Smash Every Silo to Build Great CX


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Too often customers feel a great urge to introduce a company’s right hand to its left. Interdepartmental and inter-system disconnects are the prime points cited for CX breakage and are the key issues CMOs need to fix now – to deliver significantly improved CX experiences.

In the Gartner survey “Leading CX Priorities for 2015 Are Projects Aimed at Improving Consistency Across Channels and Acting as “One” Unified Organization,” more than one-third of survey participants said their customer experience improvement … involved significant changes of their business. The leading CX priorities for 2015 are projects aimed at improving consistency across channels and acting as “one” unified organization.”

According to Nick Inglebrecht, research director at Gartner, “…There appears to be a recognition among the more mature organizations that CX projects span organizational boundaries and fundamentally affect the way the organization operates… As a result, Gartner predicts that by 2018, more than 50 percent of organizations will implement significant business model changes in their efforts to improve customer experience.”

IT Systems that Work Vertically – (Information Silos)

When your many marketing, sales, customer and other information systems do not converse, then your employees are not communicating effectively to serve your customers. You have what is deemed, an Information Silo on your hands. As a result, your customers have an experience that screams out that you do not know/care about them because your systems are not connecting their interaction dots.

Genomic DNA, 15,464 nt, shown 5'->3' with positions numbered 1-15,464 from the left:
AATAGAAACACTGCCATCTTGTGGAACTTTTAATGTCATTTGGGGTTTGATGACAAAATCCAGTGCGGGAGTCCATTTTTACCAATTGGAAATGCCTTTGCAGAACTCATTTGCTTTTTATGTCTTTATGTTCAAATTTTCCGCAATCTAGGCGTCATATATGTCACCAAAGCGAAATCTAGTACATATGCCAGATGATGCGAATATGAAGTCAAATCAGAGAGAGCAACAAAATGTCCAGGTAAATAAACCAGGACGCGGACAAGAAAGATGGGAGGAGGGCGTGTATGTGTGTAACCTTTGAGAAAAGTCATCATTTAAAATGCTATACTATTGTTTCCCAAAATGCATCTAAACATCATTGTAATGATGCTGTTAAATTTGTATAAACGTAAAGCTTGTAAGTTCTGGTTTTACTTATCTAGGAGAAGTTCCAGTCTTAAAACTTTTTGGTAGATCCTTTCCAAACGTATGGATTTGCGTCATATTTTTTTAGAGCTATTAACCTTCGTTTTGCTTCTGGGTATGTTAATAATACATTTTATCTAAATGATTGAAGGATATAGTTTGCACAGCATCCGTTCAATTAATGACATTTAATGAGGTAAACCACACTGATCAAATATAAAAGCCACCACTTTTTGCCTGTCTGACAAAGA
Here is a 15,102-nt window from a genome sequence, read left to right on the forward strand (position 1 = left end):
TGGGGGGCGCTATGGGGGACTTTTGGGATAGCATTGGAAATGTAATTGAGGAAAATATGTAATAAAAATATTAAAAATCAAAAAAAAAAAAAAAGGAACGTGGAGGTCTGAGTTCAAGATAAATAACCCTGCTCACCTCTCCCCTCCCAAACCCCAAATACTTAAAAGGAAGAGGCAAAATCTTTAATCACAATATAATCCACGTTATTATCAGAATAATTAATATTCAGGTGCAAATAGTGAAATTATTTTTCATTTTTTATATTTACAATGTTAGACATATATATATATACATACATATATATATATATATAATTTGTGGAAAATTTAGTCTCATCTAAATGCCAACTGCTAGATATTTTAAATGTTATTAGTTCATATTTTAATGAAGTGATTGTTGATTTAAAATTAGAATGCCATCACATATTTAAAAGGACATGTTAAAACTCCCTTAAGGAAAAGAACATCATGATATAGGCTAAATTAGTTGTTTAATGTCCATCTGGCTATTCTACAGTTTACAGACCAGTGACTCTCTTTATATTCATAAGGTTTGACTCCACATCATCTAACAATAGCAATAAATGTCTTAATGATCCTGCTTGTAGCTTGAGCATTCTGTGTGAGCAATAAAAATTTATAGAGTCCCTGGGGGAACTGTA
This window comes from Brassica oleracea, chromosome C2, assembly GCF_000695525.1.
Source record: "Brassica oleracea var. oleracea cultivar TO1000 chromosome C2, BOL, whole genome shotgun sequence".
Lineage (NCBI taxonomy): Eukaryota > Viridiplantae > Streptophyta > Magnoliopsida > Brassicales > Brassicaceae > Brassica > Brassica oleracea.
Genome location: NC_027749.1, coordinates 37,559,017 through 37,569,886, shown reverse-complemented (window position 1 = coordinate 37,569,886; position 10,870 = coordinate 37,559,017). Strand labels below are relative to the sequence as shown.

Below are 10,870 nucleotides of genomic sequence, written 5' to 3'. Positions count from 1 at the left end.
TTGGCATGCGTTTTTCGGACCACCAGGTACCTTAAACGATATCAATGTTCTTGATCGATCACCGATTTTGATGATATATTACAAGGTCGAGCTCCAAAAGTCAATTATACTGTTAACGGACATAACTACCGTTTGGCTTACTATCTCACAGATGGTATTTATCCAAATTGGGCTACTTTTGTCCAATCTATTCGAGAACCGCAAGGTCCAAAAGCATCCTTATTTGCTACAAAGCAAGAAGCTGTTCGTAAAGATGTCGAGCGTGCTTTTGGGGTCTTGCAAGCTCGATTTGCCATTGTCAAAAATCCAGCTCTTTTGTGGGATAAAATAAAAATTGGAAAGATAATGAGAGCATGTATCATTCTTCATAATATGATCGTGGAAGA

Let’s put this into a real life scenario. In our ERDM research interviews with today’s omnichannel consumers, this is how people are shopping. Ddo you have the means to deliver on this seamless experience?

“I might see something on TV, or hear an ad on the radio. …Then I’ll browse the website. … print out the cart. Then, I call Customer Service to have them answer my questions, and place the order.”

So, the goal is for companies to achieve Information Interoperability, “ the ability to meaningfully exchange information among separately developed information technology (IT) systems [so that] separate systems are able to understand the format, meaning and also the quality of the information being exchanged.”

This requires a fundamental rethinking regarding information ownership and data sharing at every level and every department.

Cocooned Departments With Disparate Priorities